Does hiding the WordPress version number really improves the security of your website?
One of the most common tips to improve the security of your WordPress website is to hide the version of WordPress that you are running. It is also a very common feature in the many WordPress security plugins available, to hide and obscure the fact that you are running WordPress, or its version. But does it really help? Or is this just a gimmick?
The answer is no, it does not help. Hiding the version of your WordPress won’t protect your site from automated malicious attacks. In this article we explain in more detail why it does not work.
Most popular WordPress hacks
The two most common and successful ways malicious hackers used and still do to hack into WordPress websites are:
- Exploiting a known vulnerability on an old version of WordPress, plugin or theme
- Guessing a WordPress administrator (or another account) password to login to WordPress
How do these WordPress attacks work?
Exploiting a known WordPress, plugin or theme vulnerability
To date, thousands of known vulnerabilities have been reported in older versions of WordPress core, plugins and themes. To exploit these known vulnerabilities malicious hackers use automated tools to scan large numbers of websites.
These automated tools do not check what version of WordPress the target website is using. They do not even check if a target is running on WordPress. They simply send the malicious request, and if the target website replies with a specific response, it means that it is vulnerable. Vulnerable websites are then flagged and attacked at a later stage.
Of course if the target website is vulnerable to a specific WordPress or plugin vulnerability, it is running an older version of WordPress or the plugin. However, hiding the WordPress version in this case does not help at all. The best ways to protect your websites from these type of attacks are:
- Always run the latest version of WordPress, plugins and theme
- Delete any unused / disabled plugins, themes and other files containing code snippets
- Before installing a plugin or theme make a proper background check to ensure it is not vulnerable.
Guessing WordPress credentials (brute force and dictionary attacks)
The other popular attacks employed against WordPress websites is WordPress is brute force and dictionary attacks. During such automated attacks the tools used by the malicious hackers scan large numbers of websites to:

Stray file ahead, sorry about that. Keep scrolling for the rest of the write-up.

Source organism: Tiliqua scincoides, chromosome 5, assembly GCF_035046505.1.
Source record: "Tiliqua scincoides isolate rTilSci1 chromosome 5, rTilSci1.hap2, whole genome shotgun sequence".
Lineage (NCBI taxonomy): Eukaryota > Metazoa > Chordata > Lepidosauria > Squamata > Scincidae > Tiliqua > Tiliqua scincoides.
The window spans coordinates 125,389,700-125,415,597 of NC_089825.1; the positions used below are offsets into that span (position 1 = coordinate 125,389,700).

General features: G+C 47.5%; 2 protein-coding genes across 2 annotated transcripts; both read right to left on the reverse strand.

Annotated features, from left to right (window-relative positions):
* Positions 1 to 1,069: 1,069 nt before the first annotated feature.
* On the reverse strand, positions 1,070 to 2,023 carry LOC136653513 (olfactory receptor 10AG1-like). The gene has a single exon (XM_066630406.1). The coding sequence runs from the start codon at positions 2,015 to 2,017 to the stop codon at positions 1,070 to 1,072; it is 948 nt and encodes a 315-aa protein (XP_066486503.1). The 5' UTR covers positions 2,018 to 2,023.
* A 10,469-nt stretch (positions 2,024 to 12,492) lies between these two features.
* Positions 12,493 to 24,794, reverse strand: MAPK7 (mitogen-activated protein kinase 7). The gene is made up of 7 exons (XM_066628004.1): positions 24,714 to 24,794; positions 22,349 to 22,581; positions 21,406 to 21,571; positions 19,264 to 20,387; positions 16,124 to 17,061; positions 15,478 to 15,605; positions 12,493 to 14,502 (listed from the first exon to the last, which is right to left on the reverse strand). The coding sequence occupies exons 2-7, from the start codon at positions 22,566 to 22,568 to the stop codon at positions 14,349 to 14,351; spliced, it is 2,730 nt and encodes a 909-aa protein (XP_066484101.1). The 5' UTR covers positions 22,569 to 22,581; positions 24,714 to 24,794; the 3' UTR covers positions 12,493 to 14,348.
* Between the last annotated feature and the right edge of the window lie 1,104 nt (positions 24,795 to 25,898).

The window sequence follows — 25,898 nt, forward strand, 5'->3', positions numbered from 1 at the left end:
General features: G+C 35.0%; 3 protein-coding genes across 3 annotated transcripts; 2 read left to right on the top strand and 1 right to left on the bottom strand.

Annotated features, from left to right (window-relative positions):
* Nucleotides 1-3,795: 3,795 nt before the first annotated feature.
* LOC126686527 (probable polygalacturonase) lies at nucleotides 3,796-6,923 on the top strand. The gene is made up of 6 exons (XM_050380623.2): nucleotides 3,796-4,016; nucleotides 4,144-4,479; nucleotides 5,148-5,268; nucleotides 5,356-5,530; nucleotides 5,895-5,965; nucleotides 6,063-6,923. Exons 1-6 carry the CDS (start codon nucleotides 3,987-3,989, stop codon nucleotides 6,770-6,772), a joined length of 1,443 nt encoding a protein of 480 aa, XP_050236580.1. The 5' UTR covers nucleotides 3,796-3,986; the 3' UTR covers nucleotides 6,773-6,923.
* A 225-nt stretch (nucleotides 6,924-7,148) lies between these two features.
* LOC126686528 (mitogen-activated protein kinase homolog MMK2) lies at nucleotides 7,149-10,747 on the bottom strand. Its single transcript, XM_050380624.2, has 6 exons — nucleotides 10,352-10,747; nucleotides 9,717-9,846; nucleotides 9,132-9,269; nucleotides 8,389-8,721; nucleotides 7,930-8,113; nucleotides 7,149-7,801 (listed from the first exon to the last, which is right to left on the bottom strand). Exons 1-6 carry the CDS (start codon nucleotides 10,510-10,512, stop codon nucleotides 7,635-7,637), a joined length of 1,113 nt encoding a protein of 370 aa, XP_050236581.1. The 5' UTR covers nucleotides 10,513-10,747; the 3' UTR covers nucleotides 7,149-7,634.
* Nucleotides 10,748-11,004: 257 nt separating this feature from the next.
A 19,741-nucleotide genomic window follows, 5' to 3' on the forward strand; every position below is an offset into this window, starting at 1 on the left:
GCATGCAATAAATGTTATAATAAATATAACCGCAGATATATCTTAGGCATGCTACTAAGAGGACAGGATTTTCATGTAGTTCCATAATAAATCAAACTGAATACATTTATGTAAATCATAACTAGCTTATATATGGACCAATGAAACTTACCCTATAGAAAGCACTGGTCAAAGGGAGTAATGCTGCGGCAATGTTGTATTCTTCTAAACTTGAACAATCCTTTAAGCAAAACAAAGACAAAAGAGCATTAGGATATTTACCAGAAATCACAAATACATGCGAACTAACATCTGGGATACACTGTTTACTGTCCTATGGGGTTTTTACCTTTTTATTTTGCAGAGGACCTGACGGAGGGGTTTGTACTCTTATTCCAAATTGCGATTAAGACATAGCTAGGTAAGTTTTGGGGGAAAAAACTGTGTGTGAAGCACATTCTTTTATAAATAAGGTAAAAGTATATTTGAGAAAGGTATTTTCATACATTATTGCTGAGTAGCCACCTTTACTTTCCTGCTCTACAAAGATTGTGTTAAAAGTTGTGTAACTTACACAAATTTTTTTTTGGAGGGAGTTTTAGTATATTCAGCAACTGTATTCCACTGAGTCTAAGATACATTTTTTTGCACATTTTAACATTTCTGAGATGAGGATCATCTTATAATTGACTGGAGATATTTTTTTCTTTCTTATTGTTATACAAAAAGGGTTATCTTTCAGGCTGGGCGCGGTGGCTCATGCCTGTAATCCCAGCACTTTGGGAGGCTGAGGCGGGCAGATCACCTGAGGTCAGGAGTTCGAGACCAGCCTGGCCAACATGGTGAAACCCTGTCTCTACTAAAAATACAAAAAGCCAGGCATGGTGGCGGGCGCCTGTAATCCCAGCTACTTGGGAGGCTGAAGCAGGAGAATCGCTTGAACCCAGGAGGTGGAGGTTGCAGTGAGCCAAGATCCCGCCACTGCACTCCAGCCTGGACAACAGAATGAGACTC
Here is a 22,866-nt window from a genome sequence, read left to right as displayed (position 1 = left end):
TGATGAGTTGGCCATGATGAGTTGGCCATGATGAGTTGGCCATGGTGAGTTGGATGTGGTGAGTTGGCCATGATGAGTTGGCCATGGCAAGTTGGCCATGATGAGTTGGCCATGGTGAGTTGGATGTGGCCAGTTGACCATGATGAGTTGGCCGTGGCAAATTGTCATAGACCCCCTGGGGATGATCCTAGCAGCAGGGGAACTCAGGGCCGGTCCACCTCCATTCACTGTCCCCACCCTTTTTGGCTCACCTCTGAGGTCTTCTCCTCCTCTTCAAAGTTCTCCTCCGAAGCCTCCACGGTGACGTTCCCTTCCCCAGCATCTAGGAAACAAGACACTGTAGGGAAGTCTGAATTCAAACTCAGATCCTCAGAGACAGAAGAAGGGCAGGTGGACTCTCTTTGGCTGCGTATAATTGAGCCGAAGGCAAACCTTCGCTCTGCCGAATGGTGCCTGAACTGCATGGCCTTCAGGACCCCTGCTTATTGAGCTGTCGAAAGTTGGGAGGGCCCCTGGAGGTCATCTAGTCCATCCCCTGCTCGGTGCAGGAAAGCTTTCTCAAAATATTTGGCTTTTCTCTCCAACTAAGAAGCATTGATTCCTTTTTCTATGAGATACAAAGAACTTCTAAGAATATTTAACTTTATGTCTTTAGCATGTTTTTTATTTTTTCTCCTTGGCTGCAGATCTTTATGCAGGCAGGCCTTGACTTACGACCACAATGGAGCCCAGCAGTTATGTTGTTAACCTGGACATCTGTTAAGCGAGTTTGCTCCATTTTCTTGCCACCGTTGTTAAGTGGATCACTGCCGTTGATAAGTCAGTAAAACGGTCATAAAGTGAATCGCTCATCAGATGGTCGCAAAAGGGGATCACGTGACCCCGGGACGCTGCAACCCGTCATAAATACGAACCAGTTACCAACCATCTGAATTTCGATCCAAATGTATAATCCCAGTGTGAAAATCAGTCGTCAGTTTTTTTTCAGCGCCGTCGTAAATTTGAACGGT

- Identify the login page (checking for specific patterns in WordPress such as /wp-admin/ and wp-login.php)
- Try to login using a brute force approach by using commonly used credentials, such as admin and password.
Like with the previous attack, the tools do not check for or target WordPress websites specifically. The tools simply scan a list of targets. If a target website replies with an expected response, then it means that they are hosted on WordPress and they will be attacked. Once the credentials are guessed, the website is flagged for further attack.
To protect your WordPress sites against brute force and other similar attacks do not use default usernames and use strong passwords. Consider also implementing policies to enforces strong password security and adding two-factor authentication.
WP White Security Tip: A strong password should consist of at least 8 characters and should not be a dictionary word. It should also have a mix of upper case and lower case letters, numbers and special characters such as !, ?, – etc. Read our guide on what makes a strong password for more information on this subject.
Why do many still recommend to hide the WordPress version?
The idea of hiding the version of the software you are running originated from the web application security industry. In some cases organizations cannot use the latest version of the web server or other software available, because of incompatibilities. Therefore most of the time, they employ a security by obscurity approach. They hide the version of the web server and other software they are using.
In the early days of the internet this was a somehow semi-effective measure, especially when automated security tools were not so common and couldn’t identify most of the known vulnerabilities. However, with today’s automated free or affordable security tools, even a non-seasoned hacker can identify the CMS a website is running on and its version within seconds.
Conclusion: hiding the WordPress version does NOT help
Gone are the days when security by obscurity used to work. Nowadays, very powerful automated security tools are easily available that even non-technical people can launch attacks and exploit the most common type of issues. Therefore hiding the WordPress version will not improve the protection or security posture of your website.
Even in the case of a targeted WordPress attack, there are many ways and means which one can use to identify known issues in a target WordPress install, or the plugins that are running on it. For example, by using an automated WordPress black box scanner, you can identify which plugins are running on the target installation, what version they are, and much more.